'Kimmy Schmidt' Star on Series Finale Journey

Tituss Burgess, who broke through with the Netflix comedy series, talks to The Hollywood Reporter about some of his most memorable moments on the show and what's next for him.
Eric Liebowitz/Netflix

[The following story contains spoilers for the second half of Unbreakable Kimmy Schmidt's fourth and final season.]

Over four seasons on Unbreakable Kimmy Schmidt, Tituss Burgess' Titus Andromedon became a fan favorite for delivering memorable one-liners and musical moments like his first-season "Peeno Noir" video  and third-season re-creation of Beyonce's Lemonade video "Hold Up," yellow dress and all.

But Burgess — who has been nominated for four Emmys, three Critics' Choice awards and a Screen Actors Guild award for his work on Kimmy Schmidt — has a different experience from his time filming the Netflix comedy that stands out to him: "Probably the first day of filming, when Ellie [Kemper] and I were in Times Square belting 'Circle of Life' at the top of our lungs and no one cared, and I just thought, 'Wow, this is amazing. I've always wanted to be shooting a TV show, singing a song, walking through the streets of New York, and it is nothing like I thought it would feel.'"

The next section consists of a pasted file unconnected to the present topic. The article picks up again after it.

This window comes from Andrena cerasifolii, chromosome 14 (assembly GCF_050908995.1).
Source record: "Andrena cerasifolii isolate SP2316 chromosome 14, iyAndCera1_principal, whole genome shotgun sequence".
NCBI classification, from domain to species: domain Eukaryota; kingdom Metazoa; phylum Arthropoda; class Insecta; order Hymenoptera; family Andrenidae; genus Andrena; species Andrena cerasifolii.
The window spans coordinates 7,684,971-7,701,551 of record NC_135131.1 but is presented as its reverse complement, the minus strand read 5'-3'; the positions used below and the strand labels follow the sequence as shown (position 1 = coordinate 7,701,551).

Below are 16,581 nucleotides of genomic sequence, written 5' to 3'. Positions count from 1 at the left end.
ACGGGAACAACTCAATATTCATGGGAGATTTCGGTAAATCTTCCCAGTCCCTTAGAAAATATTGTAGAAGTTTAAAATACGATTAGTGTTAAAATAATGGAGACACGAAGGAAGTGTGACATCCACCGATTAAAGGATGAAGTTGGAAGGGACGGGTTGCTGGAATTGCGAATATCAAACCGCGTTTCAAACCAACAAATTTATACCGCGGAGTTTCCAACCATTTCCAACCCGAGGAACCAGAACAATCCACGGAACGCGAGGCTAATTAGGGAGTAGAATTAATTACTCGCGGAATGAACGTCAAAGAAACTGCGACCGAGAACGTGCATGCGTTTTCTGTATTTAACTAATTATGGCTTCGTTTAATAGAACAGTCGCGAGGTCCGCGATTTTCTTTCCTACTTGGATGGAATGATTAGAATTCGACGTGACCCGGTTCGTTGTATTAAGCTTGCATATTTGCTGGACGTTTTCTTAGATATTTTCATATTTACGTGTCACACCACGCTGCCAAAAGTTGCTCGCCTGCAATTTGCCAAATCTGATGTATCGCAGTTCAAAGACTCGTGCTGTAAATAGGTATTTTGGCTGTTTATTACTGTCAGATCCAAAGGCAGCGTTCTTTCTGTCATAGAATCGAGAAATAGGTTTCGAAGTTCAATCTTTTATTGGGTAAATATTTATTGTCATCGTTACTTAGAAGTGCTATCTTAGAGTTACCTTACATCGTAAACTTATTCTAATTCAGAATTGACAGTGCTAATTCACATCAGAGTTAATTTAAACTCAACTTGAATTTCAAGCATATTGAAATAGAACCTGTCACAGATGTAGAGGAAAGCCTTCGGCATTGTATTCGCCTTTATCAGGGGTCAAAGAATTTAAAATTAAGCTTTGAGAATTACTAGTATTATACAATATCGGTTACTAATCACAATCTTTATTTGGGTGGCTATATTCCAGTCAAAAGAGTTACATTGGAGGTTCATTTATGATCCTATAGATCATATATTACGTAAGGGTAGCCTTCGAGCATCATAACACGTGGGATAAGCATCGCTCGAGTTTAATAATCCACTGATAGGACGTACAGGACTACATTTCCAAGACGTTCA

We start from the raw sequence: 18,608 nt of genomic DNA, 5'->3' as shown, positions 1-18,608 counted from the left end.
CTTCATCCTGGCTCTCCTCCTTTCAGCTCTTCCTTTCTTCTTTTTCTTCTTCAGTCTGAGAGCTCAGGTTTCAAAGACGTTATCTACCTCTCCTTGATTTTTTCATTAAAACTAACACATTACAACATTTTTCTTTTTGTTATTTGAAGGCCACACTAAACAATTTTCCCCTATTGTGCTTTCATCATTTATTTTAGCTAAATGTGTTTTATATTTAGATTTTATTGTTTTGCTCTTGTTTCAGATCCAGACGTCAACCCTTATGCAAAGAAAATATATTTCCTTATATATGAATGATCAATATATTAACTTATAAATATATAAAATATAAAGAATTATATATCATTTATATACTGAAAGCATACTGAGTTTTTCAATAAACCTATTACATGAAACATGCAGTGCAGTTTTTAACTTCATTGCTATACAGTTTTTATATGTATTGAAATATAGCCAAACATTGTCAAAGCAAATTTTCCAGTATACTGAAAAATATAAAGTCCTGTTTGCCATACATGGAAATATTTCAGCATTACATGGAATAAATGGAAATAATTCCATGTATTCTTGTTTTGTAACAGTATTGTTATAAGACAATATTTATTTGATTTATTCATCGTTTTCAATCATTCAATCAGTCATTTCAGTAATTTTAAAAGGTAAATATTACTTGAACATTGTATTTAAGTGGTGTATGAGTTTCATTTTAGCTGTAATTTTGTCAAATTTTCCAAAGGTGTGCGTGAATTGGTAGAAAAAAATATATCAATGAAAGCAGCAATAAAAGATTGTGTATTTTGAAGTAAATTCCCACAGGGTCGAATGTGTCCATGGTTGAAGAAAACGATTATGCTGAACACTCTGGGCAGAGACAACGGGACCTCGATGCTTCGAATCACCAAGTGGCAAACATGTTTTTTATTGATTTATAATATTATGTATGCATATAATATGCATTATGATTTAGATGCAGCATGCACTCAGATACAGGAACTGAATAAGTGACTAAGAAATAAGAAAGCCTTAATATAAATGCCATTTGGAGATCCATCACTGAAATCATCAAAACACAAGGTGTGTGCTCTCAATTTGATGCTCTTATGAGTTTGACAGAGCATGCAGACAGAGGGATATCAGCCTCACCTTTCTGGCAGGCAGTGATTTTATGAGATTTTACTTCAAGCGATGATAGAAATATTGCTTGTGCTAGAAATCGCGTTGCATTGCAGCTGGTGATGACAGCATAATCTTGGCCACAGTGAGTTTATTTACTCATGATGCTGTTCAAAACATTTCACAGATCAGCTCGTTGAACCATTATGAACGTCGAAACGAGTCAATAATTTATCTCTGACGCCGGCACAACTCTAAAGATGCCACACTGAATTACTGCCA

Viewers see the pair singing the Lion King hit again in the Kimmy Schmidt series finale as the moment comes full circle, with Titus belting out "Circle of Life" on Broadway in The Lion King as love interest Mikey (Mike Carlsen) watches from the front row with tears in his eyes.

Speaking with The Hollywood Reporter, Burgess says Titus' happy ending reflects lessons learned as he looks back on the final six episodes of Kimmy Schmidt, including Titus' #MeToo moment with Mr. Frumpus, and reveals his approach to his career going forward.